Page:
Blog dedicated primarily to randomly selected news items; comments reflecting personal perceptions

Saturday, April 19, 2014

Ruining Lives

"Driving is a privilege, not a right. Mr. Casselman has shown through his persistent and contemptuous refusal to operate a motor vehicle in a responsible and safe manner that he cannot be trusted to operate a motor vehicle again."
"The collision drove Mr. Smith up onto the windshield. Mr. Casselman did not get out and check on Mr. Smith or summon help. Instead, frantically, he revved his engine until his car came free (of a snowbank) and tore away, driving on three tires and the rim of the front right tire."
"His addictions have not only contributed to his criminal history. They have plagued the quality of his own life. He recognizes that they have prevented him from finishing school and ruined his marriage ... yet he has shown little commitment to overcome them."
Justice David Paciocco

"I have a big problem with the time-and-a-half (credit) for time served. They say it was because of the conditions at the (Ottawa Carleton Detention Centre) jail, but that's ludicrous."
"His leg is held together by pins and brackets. He'll have all the hardware taken out, and they'll be trying a different procedure."
"Mr. Casselman's actions will always impact Derek's life to some degree. For a human being to leave another human being injured in the middle of the road is absolutely horrendous."
Terri Smith, mother of Derek Smith
Judge jails repeat drunk driver who left badly injured snowmobiler on road
More than a year ago, 16-year-old Derek Smith was hit by an impaired driver while out snowmobiling just south of Metcalfe, on trails by 8th Line Road. Jeffrey Casselman was found guilty on several charges, including dangerous driving causing bodily harm, leaving the scene of an accident and impaired operation of a motor vehicle causing bodily harm, April 17, 2014.   Photograph by: Jean Levac , Ottawa Citizen
Eight years ago, Terri Smith and her then-young child of ten, suffered a dreadful personal loss when Terri's husband, her son Derek's father, was killed in a road accident on Russell Road. Now Derek, after his June high school graduation is scheduled for major surgery on his leg. Jeffrey Casselman, 46, smashed into a snowmobile driven by Derek, then 16, in February 2013. He then drove off, leaving the boy seriously injured on the road. He might have been dead, for all Mr. Casselman knew, or cared. The only thing he was interested in was leaving the scene.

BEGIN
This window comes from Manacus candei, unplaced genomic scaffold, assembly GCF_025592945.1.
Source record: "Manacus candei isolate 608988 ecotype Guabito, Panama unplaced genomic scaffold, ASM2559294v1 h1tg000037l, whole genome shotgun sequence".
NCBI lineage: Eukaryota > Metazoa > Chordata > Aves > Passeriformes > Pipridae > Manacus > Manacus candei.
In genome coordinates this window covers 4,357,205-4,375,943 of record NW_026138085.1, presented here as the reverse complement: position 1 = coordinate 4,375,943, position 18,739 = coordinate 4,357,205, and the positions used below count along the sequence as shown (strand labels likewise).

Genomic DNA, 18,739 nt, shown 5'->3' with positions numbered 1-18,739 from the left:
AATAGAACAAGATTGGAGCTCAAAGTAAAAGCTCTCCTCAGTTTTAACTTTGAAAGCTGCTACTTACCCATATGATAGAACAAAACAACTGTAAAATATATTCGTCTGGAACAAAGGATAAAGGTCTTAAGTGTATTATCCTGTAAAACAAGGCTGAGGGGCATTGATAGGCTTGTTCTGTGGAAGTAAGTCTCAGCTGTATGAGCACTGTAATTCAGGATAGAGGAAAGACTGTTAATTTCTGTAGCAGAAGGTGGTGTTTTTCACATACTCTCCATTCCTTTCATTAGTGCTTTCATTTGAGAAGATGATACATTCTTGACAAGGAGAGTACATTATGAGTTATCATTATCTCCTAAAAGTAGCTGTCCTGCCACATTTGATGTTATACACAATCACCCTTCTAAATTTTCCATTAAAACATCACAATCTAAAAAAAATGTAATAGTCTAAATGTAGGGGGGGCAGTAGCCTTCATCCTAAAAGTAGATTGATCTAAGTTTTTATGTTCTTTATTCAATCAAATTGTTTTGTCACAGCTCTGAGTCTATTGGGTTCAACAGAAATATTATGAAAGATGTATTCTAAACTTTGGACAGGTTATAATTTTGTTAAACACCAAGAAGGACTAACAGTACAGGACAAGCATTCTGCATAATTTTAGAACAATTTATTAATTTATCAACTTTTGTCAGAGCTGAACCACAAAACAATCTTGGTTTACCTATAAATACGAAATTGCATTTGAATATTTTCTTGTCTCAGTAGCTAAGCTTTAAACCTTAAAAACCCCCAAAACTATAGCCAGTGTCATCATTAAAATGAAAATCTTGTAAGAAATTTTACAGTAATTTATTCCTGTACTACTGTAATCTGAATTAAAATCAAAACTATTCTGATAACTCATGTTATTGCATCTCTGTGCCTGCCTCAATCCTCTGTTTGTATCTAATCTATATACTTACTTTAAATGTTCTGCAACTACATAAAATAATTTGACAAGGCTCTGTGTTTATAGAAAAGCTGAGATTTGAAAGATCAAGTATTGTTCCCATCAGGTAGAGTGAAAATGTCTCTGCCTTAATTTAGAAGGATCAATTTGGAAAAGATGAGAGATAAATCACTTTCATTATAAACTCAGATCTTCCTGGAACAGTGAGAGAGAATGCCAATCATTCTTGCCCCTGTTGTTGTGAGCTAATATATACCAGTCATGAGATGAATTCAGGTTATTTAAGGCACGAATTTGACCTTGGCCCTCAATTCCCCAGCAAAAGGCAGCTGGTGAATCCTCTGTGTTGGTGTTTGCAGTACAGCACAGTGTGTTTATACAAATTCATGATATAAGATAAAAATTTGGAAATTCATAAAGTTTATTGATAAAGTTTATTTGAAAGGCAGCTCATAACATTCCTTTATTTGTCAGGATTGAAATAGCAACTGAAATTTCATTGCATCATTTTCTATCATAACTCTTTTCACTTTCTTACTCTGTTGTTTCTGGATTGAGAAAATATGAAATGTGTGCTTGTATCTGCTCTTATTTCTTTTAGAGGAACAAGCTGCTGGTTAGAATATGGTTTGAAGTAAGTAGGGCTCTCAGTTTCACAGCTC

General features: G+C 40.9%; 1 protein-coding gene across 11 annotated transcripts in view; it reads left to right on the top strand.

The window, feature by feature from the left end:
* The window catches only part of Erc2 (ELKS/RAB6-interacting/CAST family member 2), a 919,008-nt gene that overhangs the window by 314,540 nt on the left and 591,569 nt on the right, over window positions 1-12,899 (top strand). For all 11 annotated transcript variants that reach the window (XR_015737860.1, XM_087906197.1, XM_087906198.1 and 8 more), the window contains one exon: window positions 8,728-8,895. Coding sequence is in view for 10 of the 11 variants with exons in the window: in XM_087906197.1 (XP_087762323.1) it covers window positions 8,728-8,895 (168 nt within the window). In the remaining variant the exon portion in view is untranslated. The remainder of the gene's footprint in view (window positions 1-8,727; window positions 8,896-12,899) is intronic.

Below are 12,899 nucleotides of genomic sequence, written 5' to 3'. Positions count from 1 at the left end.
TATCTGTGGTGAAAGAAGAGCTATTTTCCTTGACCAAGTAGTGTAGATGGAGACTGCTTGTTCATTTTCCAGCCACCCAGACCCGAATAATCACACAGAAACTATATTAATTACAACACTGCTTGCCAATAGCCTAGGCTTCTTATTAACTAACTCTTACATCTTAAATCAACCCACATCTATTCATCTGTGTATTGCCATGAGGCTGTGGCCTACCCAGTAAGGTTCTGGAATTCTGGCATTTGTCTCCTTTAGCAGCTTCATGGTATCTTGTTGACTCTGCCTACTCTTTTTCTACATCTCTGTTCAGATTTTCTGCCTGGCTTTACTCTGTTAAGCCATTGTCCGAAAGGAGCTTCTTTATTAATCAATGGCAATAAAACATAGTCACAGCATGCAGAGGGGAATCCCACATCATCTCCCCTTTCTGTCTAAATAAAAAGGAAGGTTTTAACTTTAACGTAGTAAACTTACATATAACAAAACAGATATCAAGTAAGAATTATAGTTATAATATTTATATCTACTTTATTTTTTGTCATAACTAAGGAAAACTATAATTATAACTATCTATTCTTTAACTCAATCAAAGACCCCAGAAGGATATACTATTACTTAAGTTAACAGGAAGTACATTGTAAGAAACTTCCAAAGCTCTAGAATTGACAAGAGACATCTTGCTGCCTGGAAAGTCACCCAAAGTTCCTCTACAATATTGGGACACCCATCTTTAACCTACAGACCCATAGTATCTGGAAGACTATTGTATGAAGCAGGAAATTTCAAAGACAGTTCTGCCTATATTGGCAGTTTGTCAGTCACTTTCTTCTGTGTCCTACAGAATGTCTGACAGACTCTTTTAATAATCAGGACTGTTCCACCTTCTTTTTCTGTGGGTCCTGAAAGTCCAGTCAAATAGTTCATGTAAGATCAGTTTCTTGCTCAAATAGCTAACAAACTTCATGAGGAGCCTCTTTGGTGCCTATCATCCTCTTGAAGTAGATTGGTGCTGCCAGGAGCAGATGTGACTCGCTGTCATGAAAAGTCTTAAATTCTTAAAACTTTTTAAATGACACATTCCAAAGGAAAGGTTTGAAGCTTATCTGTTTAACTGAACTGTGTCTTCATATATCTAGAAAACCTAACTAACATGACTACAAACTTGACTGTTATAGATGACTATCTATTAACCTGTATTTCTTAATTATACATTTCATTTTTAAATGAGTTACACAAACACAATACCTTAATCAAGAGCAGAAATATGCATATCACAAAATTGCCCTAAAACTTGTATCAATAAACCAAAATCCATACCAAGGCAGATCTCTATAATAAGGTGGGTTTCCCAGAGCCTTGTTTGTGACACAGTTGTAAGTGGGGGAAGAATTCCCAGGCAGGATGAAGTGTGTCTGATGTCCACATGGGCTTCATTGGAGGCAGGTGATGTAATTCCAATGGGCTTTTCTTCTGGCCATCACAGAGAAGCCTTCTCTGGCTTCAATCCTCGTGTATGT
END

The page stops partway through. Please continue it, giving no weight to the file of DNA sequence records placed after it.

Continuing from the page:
Jeffrey Casselman left Derek Smith with a smashed, permanently damaged right leg and a brain injury that might have turned out to be a quick death sentence. Questioned by police later to explain damage to his car, Mr. Casselman explained he had hit a deer. He made no enquiries about the condition of the boy he had hit. His licence was suspended, and he pleaded guilty to impaired driving causing bodily harm, failing to remain at the scene of an accident, obstructing a police officer, dangerous driving and breaching probation.

Oh yes, breaching probation. The fact is, the man had no fewer than 48 convictions on his record, inclusive of the following:
  • Six criminal driving convictions, including three for impaired driving;
  • Five convictions for driving while suspended;
  • Four convictions for driving without insurance; and
  • Nine previous breaches of court orders.
Mr. Casselman, in other words, was a well-seasoned offender. The remorse he expressed at trial was insincere; it seemed to Terri Smith, Derek's mother that it "sounded like everything his lawyer told him to say". Justice Paciocco mentioned the insincerity of his message of remorse and added no mitigating circumstances existed for the manner in which he had behaved, abandoning all responsibility in his "crass self-preservation", and leaving the badly injured boy to fend for himself, or die an early death.

Justice Paciocco sentenced Mr. Casselman to three years and eight months in prison, banning him from driving ever again. Subtracting the credit for time served (428 days in prison with 1.5 days-credit for each of those days), another 22 months and 20 days are left for the man to serve through continued incarceration. Probation, according to the judge, was impractical given his past record of non-compliance.

Treatment previously at a specialized facility had been a failure, reflecting Casselman's lack of investment in his own future. Mr. Casselman is a sociopath, a drug abuser and alcoholic since his youth. His own youth and future took place under a black cloud of self-inflicted damage. And his actions on that day that proved so fateful for young Derek Smith, saw to it that another young man who deserved far better has a lifetime of trauma waiting to accompany his own journey through life.

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